Toronto Symphony Orchestra has gone through some turbulent times lately, but it has also scored some serious successes. Andrew Anderson met up with TSO vice president of innovation Adrian Fung, to find out what the future holds.
Yonge Street in Toronto is famous for mistakenly being listed as the longest street in the world in the 1999 Guinness Book of World Records. And at 86km, it is long, but I didn’t know that when I set off on foot to meet Adrian Fung from Toronto Symphony Orchestra (TSO) for lunch. I soon found out! After walking in the heat for an hour, I arrived just in time for our meeting at Terroni, one of Toronto’s trendiest restaurants.
Fung holds the rather hip sounding title of vice president of innovation at TSO. I want to find out from the man himself exactly what that means. After all, in the world of classical music a vice president for innovation has to tread a tightrope of tradition along a trajectory plotted with the future in mind. How inventive is he allowed to be?
Before I can ask for details, Fung interjects with a story: “I was at a restaurant in Chinatown the other day and when I looked up from my meal I saw literally one other Asian person in the restaurant. There were Black people, White people, people in saris – and this was in the centre of Chinatown. It really reminded me just what a multicultural place Toronto is. That means we can’t just be a symphony orchestra that resides in Toronto, we have to represent the city and reflect its incredible diversity.”
Continues Fung: “Classical music should never exist in its own echo chamber. Take Bach, he could have just carried on enjoying his own excellence in the Germanic tradition indefinitely … but he didn’t, he wanted to know what the French were doing, and so we have his cello suites. He was a globalist in that way.
“Then there’s Mozart; we all know the stories about how he picked out influences from the popular music of his day and put them in his minuets. And we know that Beethoven was really into Eastern mysticism; as a composer he wanted to know what was out there. If Beethoven hadn’t been touched by this sense of curiosity, then he wouldn’t have stretched the rules of sonata form and we wouldn’t have the 9th Symphony. In the context of classical music, you look at all that history and start to question how we operate today, I often wonder ‘Wow, when did we get so preservationist?’”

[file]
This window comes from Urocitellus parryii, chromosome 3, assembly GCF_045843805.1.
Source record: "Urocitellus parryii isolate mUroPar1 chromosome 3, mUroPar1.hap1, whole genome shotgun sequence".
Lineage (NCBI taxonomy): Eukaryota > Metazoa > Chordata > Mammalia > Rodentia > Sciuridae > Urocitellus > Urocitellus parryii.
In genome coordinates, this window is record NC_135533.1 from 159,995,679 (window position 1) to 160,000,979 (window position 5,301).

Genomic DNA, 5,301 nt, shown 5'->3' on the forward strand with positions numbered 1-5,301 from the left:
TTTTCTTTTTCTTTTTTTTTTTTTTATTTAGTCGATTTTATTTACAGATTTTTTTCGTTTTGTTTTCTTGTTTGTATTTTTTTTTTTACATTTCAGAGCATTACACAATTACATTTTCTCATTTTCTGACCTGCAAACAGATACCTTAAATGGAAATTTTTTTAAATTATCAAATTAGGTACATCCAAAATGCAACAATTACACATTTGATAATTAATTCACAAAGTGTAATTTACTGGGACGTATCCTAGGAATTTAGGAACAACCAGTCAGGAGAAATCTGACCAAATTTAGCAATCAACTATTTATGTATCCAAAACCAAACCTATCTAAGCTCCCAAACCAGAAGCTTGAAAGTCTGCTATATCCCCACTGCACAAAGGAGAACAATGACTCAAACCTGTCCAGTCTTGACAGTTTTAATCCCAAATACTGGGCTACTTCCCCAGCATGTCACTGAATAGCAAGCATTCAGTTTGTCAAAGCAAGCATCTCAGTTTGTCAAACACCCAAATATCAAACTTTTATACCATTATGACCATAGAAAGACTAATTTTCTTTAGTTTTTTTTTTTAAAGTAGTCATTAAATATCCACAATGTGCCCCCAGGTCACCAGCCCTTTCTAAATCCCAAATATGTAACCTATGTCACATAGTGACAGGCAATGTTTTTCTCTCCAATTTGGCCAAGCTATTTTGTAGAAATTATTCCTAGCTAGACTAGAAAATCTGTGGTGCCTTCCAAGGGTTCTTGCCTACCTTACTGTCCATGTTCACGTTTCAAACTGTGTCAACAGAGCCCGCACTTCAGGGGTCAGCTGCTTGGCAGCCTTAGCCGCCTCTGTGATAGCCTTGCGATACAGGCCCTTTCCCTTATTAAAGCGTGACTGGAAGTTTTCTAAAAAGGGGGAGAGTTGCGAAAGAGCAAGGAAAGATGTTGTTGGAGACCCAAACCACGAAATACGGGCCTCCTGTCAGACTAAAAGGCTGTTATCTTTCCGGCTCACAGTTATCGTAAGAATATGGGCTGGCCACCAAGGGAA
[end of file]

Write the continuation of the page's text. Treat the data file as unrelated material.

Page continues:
All this is Fung’s rather clever way of explaining what his job actually is: namely, to unlock classical music’s dam of pent-up potential and release a river of creativity. Of course, rather like my walk along Yonge Street, sometimes that plan is easier in theory than in practice.
One area of innovation at TSO he’s particularly proud of is Canada Mosaic, a colossal series of more than 50 new commissions to mark the nation’s 150th birthday. For this, TSO got in touch with 40 different ensembles from across the country and asked them to commission a new two-minute work (nicknamed ‘Sesquies’ in honour of Canada’s sesquicentennial) from a composer of their choosing, all paid for by a CAD7.5m (€5.9m) grant from Canadian Heritage.
“Every single province is represented,” says Fung proudly. “We’re supporting these 40 different orchestras by playing pieces that we’ve commissioned. Generally, when you commission a work it gets a premiere and – if you’re lucky – one other performance, that’s it. But with Canada Mosaic, each piece has at least two performances, and certain commissions have four to five performances throughout the year.
“Our goal is to have Canadian music celebrated on our stages and through a larger recording and dissemination project.”